At ISC we are committed to improving student learning outcomes through research based teaching practices. Many of the teaching strategies that our teachers have focused on implementing have been recommended by internationally recognised educational research expert, John Hattie. Hattie’s research has found that what teachers know, do, and care about counts for 30% of the variance in student achievement.
Who is John Hattie?
John Hattie is an educational researcher at Melbourne Graduate School of Education.
“Professor Hattie's work is internationally acclaimed. His influential 2008 book, ‘Visible Learning: A synthesis of over 800 Meta-Analyses Relating to Achievement’, is believed to be the world’s largest evidence-based study into the factors which improve student learning.
Involving more than 80 million students from around the world and bringing together 50,000 smaller studies, the study found positive teacher-student interaction is the most important factor in effective teaching.”
As Hattie has noted, excellent teaching is the single most powerful influence on student achievement.
AT ISC our teachers have adopted an Effective Teaching Model that supports excellent instructional quality. An effective lesson structure involves: learning intention(s), mini-lesson, guided and independent practice, student reflection, formative assessment and homework.
A learning intention is a statement that specifically describes what students will learn after a lesson or series of lessons. Learning intentions tell students what they are going to learn and why they are going to learn it. Research shows that well-constructed learning intentions give students: more focus; more connection; more responsibility for their learning; more motivation; more involvement; and more ownership of their learning.
Success criteria are statements describing the extent to which a student has met the learning intention. Success criteria help students to: have a clear picture about how they will be assessed; become independent thinkers and create confidence. Success criteria help teachers and students to provide accurate and useful feedback. Success criteria are written in student friendly language to help students engage and understand.
Our teachers are expected to provide students with regular and timely feedback. This feedback can be written or verbal but more importantly, focused on technical instructional that helps our students improve. Positive encouragement is a healthy motivational tool but the evidence suggests that technical instruction given in a timely fashion is a more powerful tool for improving student achievement.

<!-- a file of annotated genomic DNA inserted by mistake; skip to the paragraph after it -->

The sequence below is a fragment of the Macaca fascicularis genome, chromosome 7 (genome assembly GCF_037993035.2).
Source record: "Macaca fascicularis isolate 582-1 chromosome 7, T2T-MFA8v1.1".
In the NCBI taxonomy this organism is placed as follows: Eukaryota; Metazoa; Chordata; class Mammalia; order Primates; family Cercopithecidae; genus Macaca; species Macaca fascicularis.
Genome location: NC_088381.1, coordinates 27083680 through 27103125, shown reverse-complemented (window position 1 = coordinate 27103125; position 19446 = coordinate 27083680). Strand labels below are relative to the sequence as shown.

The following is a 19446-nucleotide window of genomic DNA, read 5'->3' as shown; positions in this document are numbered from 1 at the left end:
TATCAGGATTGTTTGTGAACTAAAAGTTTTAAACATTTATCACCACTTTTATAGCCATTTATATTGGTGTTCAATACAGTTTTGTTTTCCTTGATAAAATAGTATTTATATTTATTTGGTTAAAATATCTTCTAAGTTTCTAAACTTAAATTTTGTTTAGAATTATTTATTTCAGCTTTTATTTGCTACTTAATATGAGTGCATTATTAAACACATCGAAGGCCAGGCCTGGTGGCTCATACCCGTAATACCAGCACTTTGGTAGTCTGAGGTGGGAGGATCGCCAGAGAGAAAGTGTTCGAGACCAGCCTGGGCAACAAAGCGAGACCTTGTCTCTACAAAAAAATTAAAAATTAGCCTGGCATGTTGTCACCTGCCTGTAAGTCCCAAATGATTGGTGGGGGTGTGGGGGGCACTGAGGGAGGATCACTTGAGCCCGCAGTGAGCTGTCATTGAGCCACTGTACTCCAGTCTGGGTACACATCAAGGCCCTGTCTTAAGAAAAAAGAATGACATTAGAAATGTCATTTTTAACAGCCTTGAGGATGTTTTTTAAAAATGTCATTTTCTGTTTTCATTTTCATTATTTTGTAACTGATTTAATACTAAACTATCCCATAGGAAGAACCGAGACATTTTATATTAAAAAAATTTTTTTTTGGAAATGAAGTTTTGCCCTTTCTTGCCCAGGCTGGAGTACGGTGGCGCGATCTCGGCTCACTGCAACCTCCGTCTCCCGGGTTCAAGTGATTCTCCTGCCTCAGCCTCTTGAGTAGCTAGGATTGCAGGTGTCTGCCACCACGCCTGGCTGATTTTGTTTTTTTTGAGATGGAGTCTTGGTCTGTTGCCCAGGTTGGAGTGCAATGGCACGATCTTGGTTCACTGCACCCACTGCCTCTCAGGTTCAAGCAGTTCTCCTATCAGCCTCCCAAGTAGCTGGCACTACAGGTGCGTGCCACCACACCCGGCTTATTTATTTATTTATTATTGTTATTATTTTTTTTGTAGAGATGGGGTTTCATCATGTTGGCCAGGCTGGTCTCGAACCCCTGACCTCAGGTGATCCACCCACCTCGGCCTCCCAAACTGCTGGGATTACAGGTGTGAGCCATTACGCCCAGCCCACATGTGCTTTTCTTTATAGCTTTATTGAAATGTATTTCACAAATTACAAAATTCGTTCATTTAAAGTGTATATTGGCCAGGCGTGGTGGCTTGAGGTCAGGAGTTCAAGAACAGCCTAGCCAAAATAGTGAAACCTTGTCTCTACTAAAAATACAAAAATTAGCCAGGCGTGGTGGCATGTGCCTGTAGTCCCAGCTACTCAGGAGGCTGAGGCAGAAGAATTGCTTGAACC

At ISC our teachers work in teams inside their subject areas to moderate student work samples, assessment tasks and unit plans. We believe that our students deserve to be treated equally by all staff and so by moderating student work and using standardised assessment rubrics we are striving to achieve greater consistency and accuracy of our teacher judgements across the school.
Use of data
Our teachers regularly use student data to plan for and assess student learning. As a PLC (Professional Learning Communities) school, our teachers regularly work together in teams to use data to monitor teaching and learning improvements.
Student Voice Survey-Giving our students voice
All ISC teachers are expected to regularly participate in a Student Voice Survey, where students are asked to consider the teaching program they experience. Teachers are encouraged to closely analyse this data with a view to improving their teaching practice. The outcomes of this student survey then form the basis of part of each teacher’s annual professional review.
Observations and Walk throughs
To ensure that our teacher’s professional learning is being transferred into the classroom, our leadership team undertake regular walkthroughs of lessons to ensure that the benefits of new teaching strategies are being passed on to our students. One of our staff core values is accountability and walkthroughs are one way that we maintain a level of accountability for the professional development of our staff.
A second method of accountability for the transfer of professional learning into the classrooms is peer observations. Our teachers are encouraged to regularly observe their colleagues - a process that is made easier in our new, open plan spaces.
Catering for different learning styles and higher order thinking
At ISC we understand that some students have preferred learning styles and that one way we can engage students more in the learning is by altering tasks to cater for their preferred learning styles. At ISC our teachers actively plan for different levels of thinking in the classroom